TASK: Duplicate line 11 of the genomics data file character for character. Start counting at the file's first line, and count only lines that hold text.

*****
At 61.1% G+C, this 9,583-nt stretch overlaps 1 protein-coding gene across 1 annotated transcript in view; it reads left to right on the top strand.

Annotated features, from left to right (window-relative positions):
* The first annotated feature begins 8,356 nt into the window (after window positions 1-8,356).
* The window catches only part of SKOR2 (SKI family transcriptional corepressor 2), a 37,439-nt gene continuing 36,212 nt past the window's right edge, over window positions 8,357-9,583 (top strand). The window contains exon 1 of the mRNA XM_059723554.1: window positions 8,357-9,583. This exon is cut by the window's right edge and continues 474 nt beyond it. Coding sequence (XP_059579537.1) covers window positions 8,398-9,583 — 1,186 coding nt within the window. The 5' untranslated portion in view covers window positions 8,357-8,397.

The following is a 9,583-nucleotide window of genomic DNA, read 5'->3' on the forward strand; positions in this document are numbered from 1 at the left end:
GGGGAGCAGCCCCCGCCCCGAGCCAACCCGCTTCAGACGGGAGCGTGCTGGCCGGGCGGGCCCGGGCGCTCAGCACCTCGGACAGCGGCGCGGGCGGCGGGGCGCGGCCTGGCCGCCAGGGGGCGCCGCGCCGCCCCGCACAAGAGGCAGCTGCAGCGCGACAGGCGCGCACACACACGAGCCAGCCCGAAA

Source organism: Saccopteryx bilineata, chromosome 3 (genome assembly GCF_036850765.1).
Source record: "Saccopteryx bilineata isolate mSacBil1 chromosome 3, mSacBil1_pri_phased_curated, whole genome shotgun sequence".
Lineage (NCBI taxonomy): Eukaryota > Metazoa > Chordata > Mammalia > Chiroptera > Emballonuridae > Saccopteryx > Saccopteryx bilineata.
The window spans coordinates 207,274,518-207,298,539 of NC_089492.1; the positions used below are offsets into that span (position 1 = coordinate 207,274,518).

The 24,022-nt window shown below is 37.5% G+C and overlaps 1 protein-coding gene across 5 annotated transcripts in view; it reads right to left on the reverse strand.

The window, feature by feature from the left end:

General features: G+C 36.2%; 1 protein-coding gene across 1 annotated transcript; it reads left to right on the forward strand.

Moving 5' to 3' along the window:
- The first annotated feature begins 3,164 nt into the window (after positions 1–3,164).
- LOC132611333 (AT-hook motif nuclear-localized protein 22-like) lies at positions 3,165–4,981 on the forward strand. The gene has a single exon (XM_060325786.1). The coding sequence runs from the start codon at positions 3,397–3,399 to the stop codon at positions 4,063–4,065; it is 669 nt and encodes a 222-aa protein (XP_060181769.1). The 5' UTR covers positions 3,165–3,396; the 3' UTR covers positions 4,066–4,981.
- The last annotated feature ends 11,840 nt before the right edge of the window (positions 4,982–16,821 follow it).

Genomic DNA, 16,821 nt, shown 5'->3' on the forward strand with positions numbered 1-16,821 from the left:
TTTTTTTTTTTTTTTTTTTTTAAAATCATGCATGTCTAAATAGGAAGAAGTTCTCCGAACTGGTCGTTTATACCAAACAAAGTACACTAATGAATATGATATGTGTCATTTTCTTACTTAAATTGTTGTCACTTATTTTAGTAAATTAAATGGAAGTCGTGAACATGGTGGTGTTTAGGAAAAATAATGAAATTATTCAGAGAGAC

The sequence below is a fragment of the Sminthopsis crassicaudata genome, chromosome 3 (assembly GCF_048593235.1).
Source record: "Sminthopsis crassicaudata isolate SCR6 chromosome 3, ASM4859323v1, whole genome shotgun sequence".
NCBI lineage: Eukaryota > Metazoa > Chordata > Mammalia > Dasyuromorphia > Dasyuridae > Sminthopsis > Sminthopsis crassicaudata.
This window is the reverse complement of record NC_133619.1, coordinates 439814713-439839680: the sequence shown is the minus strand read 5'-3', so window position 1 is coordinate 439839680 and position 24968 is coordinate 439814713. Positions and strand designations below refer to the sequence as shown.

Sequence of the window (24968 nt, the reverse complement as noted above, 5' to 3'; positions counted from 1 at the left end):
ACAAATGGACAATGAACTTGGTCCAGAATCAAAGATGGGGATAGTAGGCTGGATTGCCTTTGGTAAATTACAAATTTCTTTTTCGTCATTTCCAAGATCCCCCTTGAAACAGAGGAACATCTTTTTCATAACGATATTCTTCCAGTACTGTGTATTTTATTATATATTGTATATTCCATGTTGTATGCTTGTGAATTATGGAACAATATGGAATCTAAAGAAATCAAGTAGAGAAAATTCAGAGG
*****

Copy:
The 24,022-nt window shown below is 37.5% G+C and overlaps 1 protein-coding gene across 5 annotated transcripts in view; it reads right to left on the reverse strand.